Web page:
War on Cancer is still ongoing, however, we have seen some progress which is significant, at least for those who have benefited from all these developments. A nice article (published in Science magazine) summarizes important feats that cancer researchers achieved in the last 40 years:
(Courtesy: Science 25 March 2011: Vol. 331 no. 6024 pp. 1540-1544 )
President Richard Nixon signs the National Cancer Act promoting the National Cancer Institute.
NCI launches Surveillance Epidemiology and End Results program to collect U.S. cancer data.
Clinical testing begins of interferon-α, the first biological cancer therapy. FDA approves tamoxifen to prevent breast cancer recurrence.
Researchers discover p53, the mutated gene most often seen in tumors.
Robert Gallo and others isolate human T-cell lymphotropic virus-1, a cause of cancer.
First cancer-prevention vaccine introduced— against human hepatitis B virus.
Researchers create severe combined immunodeficient mice, a model for cancer research.
Randomized trial shows that lumpectomy plus radiation are as effective as mastectomy for breast cancer.
Biostatistician John Bailar writes in The New England Journal of Medicine, “We are losing the war against cancer.”
Nobel Prize for discovering the first proto-oncogene (Src) awarded to Harold Varmus and Michael Bishop.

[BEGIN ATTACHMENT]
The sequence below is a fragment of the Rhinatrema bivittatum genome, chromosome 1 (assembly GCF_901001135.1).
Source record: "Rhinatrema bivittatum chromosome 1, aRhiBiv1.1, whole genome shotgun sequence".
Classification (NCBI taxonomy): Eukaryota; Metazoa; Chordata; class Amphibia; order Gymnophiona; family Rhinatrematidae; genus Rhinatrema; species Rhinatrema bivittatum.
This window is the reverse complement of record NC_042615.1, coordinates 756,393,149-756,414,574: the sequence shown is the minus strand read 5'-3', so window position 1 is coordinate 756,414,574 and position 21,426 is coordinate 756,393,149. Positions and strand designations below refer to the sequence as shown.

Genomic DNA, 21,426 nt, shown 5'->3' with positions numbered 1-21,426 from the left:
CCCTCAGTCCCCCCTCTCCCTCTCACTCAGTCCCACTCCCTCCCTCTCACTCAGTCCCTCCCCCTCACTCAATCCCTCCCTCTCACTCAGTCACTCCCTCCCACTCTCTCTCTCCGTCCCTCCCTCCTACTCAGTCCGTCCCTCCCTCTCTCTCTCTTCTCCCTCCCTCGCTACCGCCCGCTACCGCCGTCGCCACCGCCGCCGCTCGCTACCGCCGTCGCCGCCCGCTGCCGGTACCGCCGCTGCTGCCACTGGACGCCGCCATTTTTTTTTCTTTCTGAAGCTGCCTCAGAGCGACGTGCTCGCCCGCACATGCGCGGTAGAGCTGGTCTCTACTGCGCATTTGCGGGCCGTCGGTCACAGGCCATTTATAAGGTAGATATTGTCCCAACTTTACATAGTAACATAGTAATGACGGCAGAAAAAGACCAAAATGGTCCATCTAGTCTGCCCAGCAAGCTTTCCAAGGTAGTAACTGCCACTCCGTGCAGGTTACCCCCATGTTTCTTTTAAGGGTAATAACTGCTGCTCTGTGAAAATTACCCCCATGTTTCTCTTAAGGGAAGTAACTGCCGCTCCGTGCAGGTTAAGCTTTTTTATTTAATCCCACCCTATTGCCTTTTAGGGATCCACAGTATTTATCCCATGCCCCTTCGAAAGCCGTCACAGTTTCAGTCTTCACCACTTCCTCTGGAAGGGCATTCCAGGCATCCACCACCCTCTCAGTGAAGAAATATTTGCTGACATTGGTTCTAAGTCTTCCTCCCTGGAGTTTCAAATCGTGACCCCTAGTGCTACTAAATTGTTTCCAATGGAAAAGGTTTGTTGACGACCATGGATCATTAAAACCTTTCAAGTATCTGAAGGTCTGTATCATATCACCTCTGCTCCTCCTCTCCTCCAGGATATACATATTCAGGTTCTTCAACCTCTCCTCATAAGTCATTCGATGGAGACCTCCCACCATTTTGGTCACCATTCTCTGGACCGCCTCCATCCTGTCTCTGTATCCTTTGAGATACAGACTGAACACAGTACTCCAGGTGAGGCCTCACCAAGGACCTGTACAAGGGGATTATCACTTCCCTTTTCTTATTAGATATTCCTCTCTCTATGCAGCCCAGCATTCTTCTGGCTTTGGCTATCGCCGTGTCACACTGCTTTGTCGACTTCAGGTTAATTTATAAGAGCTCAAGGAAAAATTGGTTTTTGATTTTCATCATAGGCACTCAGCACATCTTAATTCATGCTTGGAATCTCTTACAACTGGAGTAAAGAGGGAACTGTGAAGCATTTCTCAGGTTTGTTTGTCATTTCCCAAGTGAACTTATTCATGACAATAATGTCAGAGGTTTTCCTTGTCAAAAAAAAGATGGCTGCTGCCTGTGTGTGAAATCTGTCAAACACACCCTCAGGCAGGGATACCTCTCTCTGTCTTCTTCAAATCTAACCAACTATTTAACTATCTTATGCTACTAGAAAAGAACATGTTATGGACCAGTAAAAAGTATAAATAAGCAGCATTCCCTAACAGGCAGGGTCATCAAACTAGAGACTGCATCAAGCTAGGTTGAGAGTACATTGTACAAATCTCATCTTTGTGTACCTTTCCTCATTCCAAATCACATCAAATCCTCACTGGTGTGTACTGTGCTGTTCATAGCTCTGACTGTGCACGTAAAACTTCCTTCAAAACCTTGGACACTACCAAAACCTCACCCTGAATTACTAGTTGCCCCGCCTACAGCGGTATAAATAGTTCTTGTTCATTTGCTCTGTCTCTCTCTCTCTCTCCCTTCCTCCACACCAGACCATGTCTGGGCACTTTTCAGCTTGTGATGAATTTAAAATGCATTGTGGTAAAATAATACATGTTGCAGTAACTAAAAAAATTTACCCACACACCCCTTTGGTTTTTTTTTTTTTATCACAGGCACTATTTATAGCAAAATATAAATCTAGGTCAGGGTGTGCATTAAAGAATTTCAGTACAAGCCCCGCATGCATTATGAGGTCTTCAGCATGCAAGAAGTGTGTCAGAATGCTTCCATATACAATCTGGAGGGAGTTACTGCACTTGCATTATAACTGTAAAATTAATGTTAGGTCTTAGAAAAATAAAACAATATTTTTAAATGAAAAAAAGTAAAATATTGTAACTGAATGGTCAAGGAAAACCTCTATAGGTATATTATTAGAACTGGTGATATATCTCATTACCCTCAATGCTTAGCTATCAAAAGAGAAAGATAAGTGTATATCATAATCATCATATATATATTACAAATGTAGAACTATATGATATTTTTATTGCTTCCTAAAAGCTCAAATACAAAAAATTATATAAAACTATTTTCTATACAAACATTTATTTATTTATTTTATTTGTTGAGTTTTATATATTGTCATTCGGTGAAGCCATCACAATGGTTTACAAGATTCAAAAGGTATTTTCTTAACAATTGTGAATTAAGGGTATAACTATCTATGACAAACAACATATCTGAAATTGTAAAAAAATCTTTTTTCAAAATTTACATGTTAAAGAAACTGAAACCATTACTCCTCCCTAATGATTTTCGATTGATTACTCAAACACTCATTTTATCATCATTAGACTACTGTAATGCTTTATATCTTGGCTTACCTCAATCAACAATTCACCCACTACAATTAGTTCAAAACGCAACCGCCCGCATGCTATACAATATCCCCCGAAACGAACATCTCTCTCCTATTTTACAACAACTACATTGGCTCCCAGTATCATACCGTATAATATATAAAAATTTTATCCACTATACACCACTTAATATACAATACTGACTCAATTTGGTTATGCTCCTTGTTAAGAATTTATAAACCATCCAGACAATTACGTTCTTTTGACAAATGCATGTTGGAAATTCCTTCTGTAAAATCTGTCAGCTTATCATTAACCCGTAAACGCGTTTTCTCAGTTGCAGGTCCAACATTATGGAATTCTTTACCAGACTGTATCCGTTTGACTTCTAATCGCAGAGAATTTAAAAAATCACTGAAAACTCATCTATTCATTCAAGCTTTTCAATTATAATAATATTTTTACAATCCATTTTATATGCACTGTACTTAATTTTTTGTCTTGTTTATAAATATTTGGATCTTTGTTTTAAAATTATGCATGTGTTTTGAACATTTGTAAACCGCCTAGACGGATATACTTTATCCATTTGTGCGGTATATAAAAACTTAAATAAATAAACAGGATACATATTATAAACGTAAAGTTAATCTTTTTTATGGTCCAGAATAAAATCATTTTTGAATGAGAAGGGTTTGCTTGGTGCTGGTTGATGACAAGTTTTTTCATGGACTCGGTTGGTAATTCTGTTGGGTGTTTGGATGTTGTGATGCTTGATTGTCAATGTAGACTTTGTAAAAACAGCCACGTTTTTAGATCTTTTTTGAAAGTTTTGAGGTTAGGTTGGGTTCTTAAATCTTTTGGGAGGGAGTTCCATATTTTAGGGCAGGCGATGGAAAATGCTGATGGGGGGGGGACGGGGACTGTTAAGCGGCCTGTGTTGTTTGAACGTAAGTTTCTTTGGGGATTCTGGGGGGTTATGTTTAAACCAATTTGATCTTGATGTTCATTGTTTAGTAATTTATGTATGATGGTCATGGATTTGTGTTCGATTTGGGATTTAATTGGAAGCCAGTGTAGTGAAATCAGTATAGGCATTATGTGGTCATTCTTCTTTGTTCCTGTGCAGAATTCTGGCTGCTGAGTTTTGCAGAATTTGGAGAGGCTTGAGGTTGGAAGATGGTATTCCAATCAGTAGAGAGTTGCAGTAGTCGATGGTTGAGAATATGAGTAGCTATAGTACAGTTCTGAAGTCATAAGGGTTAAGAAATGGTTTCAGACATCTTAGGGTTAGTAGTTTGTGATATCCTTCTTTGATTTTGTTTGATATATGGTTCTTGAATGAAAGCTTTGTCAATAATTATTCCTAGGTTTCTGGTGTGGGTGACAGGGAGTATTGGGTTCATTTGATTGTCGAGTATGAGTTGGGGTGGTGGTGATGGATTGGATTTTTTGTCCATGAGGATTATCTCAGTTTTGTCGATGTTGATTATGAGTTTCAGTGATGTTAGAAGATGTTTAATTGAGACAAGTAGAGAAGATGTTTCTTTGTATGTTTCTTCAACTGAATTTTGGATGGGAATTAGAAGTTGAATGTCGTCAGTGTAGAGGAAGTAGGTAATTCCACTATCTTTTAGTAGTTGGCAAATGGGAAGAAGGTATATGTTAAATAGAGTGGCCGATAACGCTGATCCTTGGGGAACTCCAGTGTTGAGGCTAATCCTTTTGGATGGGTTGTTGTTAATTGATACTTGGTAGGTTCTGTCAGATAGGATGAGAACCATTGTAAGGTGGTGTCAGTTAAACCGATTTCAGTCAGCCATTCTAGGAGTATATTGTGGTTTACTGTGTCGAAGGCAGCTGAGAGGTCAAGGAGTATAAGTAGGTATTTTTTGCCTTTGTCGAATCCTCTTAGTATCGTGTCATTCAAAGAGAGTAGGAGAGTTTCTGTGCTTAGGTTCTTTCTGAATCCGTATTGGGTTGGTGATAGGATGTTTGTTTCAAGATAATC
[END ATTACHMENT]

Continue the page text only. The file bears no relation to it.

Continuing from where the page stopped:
National Breast Cancer Coalition launched, in the AIDS activist style.
FDA approves synthetic yew bark derivative, Taxol (paclitaxel), for breast cancer.
Congress orders study of environmental causes of breast cancer on Long Island; the 10-year study will yield no significant findings. Science names p53 “Molecule of the Year.”
BRCA1 gene, identified as a risk for breast and ovarian cancer, is cloned; BRCA2 cloned the next year.
American Cancer Society and others report the “first sustained decline” in overall U.S. cancer deaths, a drop of 2.6% from 1991 to 1995.
FDA approves Herceptin (trastuzumab), a monoclonal antibody, for metastatic breast tumors that overproduce HER2.
Nobelist James Watson tells The New York Times that blocking the growth of tumor blood vessels (antiangiogenesis) can “cure cancer in 2 years.”
FDA approves Gleevec (imatinib), a targeted drug, for chronic myelogenous leukemia; Time calls it a “magic bullet.”
NCI Director Andrew von Eschenbach vows to “eliminate suffering and death from cancer by 2015.”
FDA approves Avastin, an antiangiogenesis drug, for colon cancer, with chemotherapy. Childhood cancer landmark: nearly 80% of those treated for acute lymphoblastic leukemia are free of cancer “events” for 5 years or more.
NIH launches The Cancer Genome Atlas to catalog genomic changes in tumors.
FDA approves Gardasil vaccine to prevent HPV infection, which can lead to cervical cancer.
Breast cancer incidence declines, attributed to better screening and reduced use of hormone replacement therapy.
James Watson writes that it's time to turn from cancer genetics to “understanding the chemical reactions within cancer cells,” or cell metabolism.
National Lung Cancer Screening Trial finds that helical CT screening can reduce cancer deaths among smokers. FDA approves Provenge, an immune treatment for metastatic prostate cancer. It extends life about 4 months and costs $93,000.
PLX4032, a targeted cancer drug, extends life in patients with advanced melanoma.